In the land of Palestine-Israel, the “generation of occupation” has rewritten the equations that will describe the dynamics of any future political equilibrium.
Israeli rulers are determined to stand against this sea change. Defense Minister Yitzhak Rabin insists that the uprising will achieve no Palestinian political purpose. Prime Minister Yitzhak Shamir deftly expressed the limits of his brutish imagination when, on the eve of Land Day, he declaimed that “a test of strength between us and them [‘the Arabs of Israel’] is like the test of strength between an elephant and a fly.”
Secretary of State George Shultz has responded to the uprising by trotting off to the Middle East with a warmed-over “peace plan” aimed at defining the West Bank and Gaza as the whole of the Palestine problem and transferring the Palestinians who live there from Israeli to Jordanian rule. The central matter of Palestinian self-determination and national rights finds no expression in Shultz’s scheme. And US financial and military support for the occupation continues without a glitch.
The Reagan administration wants to preserve the existing configuration of power in the Middle East, with Israel at the center, as the best guarantee of Washington’s preeminent influence in the region.
Of course, the Likud’s intransigent attachment to “Judea and Samaria” may be somewhat dysfunctional to this larger purpose, and the administration will try to distance the US from its client’s nastier behavior. But we can be certain that Washington wants this revolt crushed. After Shamir returned from Washington with time and money in his pocket, Rabin began implementing in earnest Henry Kissinger’s exhortation to “put down the insurrection as quickly as possible — overwhelmingly, brutally and rapidly.”
The Palestinian revolt has exposed the vulnerability of a key ally. By itself, though, the uprising cannot sufficiently threaten the prevailing political order to force the US to reassess and reorder its strategic priorities of the past several decades. What Washington fears is that the uprising might spread beyond the Israeli realm, to threaten Arab regimes. The United States, Israel and the Arab states will be doing all they can, together and separately, to see that things get no further out of hand.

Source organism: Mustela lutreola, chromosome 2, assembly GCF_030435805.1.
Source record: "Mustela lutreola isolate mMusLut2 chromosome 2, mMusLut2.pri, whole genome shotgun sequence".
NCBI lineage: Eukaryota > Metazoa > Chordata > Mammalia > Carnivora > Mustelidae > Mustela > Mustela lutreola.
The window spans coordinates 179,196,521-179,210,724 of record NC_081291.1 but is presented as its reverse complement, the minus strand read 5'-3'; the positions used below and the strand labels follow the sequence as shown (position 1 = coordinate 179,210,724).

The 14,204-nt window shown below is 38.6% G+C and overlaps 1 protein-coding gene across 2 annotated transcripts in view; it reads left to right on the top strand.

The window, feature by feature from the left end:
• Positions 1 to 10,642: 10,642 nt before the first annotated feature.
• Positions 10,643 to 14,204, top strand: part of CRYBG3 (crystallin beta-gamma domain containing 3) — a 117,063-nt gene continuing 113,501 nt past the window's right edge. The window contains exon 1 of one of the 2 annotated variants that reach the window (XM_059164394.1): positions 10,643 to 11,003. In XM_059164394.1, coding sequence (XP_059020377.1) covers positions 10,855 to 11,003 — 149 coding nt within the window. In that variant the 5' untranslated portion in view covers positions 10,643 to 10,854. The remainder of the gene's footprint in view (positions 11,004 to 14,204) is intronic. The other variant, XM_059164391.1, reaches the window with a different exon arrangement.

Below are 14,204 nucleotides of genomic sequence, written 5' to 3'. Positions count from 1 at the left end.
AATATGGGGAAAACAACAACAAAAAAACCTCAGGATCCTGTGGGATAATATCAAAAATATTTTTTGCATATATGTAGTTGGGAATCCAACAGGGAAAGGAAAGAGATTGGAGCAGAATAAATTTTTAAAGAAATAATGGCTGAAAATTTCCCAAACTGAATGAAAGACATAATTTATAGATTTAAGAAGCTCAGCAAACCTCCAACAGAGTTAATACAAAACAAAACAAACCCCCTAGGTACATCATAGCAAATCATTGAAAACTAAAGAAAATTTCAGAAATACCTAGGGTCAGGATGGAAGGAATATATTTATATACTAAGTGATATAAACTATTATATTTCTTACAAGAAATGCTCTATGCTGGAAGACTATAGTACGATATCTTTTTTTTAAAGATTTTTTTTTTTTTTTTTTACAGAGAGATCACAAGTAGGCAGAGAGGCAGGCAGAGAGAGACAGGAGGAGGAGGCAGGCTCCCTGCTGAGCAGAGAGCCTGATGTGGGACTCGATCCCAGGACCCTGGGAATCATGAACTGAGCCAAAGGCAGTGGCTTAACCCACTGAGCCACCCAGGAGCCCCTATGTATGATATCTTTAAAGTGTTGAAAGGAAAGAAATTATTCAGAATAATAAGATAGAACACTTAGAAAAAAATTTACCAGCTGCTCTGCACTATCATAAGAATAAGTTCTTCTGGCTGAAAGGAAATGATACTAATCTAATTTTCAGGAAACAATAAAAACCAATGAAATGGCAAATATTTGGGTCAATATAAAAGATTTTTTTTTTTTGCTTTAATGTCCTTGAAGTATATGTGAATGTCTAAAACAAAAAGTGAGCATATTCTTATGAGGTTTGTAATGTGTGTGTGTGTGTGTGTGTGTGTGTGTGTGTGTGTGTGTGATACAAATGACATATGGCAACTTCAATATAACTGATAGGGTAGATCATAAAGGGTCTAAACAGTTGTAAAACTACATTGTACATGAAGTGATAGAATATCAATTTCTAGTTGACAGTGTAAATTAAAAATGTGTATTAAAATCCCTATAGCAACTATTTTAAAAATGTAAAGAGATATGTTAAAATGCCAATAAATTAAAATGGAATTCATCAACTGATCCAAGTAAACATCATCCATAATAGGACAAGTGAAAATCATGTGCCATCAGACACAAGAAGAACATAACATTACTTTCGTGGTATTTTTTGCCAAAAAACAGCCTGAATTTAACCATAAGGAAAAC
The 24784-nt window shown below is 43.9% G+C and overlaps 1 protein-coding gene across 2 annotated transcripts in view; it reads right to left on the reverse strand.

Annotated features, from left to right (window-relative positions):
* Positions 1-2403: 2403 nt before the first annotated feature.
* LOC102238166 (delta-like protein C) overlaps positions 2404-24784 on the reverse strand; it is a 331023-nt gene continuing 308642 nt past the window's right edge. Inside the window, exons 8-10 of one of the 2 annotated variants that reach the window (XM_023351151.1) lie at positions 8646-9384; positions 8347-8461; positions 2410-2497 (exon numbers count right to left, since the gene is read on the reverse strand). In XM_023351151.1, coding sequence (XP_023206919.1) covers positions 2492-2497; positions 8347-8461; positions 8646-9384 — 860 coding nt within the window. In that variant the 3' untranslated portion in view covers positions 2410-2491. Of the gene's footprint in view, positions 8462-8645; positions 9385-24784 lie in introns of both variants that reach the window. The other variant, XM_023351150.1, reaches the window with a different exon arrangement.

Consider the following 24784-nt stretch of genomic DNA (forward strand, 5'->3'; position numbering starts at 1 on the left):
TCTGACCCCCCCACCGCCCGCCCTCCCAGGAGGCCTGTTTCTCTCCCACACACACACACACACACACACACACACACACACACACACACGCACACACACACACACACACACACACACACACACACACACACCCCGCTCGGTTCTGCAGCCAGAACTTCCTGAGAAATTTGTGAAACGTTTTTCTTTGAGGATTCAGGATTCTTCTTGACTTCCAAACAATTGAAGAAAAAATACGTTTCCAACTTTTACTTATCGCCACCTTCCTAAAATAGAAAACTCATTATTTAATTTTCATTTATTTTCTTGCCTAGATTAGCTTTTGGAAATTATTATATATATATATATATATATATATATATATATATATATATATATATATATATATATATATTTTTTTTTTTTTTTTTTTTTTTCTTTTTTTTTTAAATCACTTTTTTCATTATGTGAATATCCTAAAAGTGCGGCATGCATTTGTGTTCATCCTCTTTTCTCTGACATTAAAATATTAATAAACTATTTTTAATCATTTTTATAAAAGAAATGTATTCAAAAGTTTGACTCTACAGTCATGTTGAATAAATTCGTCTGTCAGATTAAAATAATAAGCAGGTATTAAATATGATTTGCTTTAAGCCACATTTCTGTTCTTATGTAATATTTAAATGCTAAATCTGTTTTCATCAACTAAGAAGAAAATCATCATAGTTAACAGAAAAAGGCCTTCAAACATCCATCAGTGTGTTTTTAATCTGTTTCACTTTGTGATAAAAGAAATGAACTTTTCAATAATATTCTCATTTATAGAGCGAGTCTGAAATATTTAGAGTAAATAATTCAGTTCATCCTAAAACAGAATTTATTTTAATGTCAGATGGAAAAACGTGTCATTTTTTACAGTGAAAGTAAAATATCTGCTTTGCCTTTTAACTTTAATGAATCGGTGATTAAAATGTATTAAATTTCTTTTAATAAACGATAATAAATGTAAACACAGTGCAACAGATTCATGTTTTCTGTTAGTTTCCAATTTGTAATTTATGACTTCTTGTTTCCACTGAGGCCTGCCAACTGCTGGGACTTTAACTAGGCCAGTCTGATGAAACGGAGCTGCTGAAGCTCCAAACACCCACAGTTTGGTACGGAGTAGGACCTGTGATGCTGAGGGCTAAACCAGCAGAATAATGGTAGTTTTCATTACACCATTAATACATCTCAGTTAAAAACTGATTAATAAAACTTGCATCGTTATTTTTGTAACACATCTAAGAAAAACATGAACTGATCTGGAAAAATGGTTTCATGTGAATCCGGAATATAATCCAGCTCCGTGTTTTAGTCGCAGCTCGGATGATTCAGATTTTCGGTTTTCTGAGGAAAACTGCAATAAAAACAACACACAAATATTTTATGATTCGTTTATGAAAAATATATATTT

The uprising has helped disrupt the political landscape in the United States, too. It has sharpened debates within the American Jewish community over Israeli policy toward the Palestinians. A broad range of US church groups have condemned Israel’s behavior. Left political organizations like the Democratic Socialists of America, which in the past have been paralyzed by pro-Zionist members from criticizing Israel’s policy, have forthrightly expressed outrage at Israel’s brutal behavior. Even the staunchly pro-Israel AFL-CIO trade union confederation issued an unprecedented official demurral. Not least significant of these signs of change is the Democratic primary campaign, where the sole candidate in favor of Israeli-PLO negotiations is attracting broad popular support. Jesse Jackson’s success is one more reminder that Washington’s tight military relationship with Israel is a construction of the national security managers and not the expression of a popular mandate.
We can anticipate that US politicians will be the very last to acknowledge any disruption of their smothering support for Israel. Clearly they need some prodding to make them comprehend the new political realities. The uprising and its aftershocks have opened up opportunities to put Palestinian rights on the US political agenda and to call for an end to US military and financial support of the occupation.